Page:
In a June 2008 YouTube video, the blond-haired, green-eyed Muslim convert said she was "desperate to do something somehow to help" ease the suffering of Muslims, federal prosecutors allege.
Some homegrown terrorists take much longer to show their militant leanings. In the case of North Carolina drywall contractor Daniel Boyd, federal prosecutors say he nursed his ambitions for jihad over decades.
Boyd is accused of leading a group of men — including two of his sons — who planned to kidnap, kill and maim people in other countries in the name of jihad. One of Boyd's neighbors said he didn't think Boyd was a terrorist. "If he's a terrorist, he's the nicest terrorist I ever met in my life," Charles Casale said.
Boyd decried the U.S. military, praised the honor in martyrdom, bemoaned the struggle of Muslims and said "I love jihad" on audiotapes obtained by federal authorities.
Even when law enforcement officials know about an American's interaction with suspected terrorists, they may not have enough information to act on it.
Months before Hasan allegedly went on his shooting spree at Fort Hood, he was in contact with a radical Islamic cleric in Yemen, federal prosecutors allege. The FBI was aware of Hasan's contact with the cleric, but he did not emerge as a homegrown threat before the shootings.
It is not a new concept for Americans to join the jihadi cause. In 2001, John Walker Lindh was arrested in Afghanistan for fighting with the Taliban. Raised Catholic, the California native was 12 when he saw the movie "Malcolm X" and became interested in Islam. A few years later, the teenager who liked hip-hop music converted to Islam.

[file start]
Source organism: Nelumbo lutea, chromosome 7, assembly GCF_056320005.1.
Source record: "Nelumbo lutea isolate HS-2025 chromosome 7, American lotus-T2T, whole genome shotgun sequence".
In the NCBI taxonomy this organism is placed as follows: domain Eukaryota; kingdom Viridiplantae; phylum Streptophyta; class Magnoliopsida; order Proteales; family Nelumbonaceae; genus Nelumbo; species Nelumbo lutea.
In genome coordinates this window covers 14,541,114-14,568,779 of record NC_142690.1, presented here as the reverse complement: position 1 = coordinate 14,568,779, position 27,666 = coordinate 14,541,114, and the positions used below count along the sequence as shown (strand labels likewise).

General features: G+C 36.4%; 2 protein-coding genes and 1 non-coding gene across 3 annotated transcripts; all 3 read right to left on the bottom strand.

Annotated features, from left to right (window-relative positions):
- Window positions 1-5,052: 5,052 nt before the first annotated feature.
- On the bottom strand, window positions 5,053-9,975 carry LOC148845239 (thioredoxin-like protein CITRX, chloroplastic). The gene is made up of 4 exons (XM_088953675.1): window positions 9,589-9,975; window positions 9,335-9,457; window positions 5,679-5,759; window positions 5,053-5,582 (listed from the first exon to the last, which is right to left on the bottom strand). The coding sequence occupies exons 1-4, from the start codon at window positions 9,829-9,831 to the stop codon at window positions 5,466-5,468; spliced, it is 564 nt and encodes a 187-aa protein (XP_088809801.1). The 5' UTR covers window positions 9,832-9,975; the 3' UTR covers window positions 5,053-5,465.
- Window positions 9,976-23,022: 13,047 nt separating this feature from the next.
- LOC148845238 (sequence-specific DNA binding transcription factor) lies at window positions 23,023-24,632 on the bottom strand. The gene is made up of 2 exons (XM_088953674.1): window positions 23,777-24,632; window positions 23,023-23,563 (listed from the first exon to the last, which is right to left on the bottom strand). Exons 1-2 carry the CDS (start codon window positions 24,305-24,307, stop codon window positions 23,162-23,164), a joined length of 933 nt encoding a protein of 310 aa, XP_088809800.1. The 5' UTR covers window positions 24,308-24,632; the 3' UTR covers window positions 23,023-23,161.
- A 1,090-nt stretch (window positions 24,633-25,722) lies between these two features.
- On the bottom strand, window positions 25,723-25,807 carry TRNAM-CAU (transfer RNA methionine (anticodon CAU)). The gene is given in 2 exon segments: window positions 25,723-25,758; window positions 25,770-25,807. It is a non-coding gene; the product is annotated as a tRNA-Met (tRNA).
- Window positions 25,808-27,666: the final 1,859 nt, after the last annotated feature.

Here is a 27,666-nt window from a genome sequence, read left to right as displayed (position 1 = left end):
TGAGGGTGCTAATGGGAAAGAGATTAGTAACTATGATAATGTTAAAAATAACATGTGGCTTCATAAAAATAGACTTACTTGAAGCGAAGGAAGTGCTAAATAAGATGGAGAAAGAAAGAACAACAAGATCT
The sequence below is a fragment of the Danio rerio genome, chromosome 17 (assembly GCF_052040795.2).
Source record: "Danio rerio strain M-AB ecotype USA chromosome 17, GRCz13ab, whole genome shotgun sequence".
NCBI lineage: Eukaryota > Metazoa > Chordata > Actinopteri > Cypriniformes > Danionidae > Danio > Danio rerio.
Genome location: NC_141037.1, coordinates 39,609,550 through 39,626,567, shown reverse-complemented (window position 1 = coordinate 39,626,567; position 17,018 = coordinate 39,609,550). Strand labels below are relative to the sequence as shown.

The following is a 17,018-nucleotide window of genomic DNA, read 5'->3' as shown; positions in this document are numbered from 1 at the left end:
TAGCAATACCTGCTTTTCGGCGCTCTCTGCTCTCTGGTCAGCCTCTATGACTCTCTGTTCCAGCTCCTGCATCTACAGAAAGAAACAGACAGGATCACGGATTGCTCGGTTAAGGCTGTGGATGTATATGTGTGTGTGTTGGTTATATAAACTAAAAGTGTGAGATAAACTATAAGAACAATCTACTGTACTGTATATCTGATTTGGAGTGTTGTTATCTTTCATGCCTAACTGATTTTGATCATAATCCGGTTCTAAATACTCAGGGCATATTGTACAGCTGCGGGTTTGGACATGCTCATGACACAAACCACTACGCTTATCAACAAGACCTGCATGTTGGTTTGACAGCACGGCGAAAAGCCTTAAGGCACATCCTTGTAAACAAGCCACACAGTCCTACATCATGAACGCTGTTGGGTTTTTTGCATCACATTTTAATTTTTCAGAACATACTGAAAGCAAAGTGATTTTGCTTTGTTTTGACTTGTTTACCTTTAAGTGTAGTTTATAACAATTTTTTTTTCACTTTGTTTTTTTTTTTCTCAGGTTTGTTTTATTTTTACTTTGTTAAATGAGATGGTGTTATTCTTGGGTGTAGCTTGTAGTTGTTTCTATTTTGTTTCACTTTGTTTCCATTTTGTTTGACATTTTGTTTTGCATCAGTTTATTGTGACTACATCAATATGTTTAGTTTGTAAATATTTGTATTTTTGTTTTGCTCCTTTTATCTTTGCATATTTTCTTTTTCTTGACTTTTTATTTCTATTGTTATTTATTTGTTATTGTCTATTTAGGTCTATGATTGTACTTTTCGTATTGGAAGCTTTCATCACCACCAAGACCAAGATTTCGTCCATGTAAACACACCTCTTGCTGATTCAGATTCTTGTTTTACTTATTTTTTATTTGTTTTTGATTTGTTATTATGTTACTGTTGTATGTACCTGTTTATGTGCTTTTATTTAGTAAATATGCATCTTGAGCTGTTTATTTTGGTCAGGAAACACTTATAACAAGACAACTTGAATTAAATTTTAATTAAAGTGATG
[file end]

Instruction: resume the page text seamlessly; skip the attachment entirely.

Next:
There are disaffected, alienated people everywhere in the United States who, for decades, have joined gangs and cults in search of an identity. Radical Islamist groups are yet another destination for those who seek purpose in their lives, experts say.
Jihadi groups that recruit and inspire are nebulous and in many cases small and connected only by extremist ideology espoused on the Internet. The appeal is the notion that "somebody does want me," said Jack Tomarchio, a former top intelligence official at the Homeland Security Department.
Being an American with terrorist leanings is not an automatic ticket into a group like al-Qaida. Many of these groups are suspicious of Americans and worry they are spies for the U.S. government.
But in the world of jihadi recruitment, it's like winning a gold medal when an American is trusted and decides to join a terrorist network, Tomarchio said.
In many cases they have no criminal record and can blend into society, like the woman who allegedly called herself Jihad Jane, and travel internationally with ease.
"I know there are more of them out there," Tomarchio said.
The spate of cases over the past two years shows the conventional wisdom about who is a terrorist is dangerously outdated, said Bruce Hoffman, a terrorism expert at Georgetown University.
"There really is no profile of a terror suspect; the profile is broken," said Hoffman. "It's women as well as men, it's lifelong Muslims as well as converts, it's college students as well as jailbirds."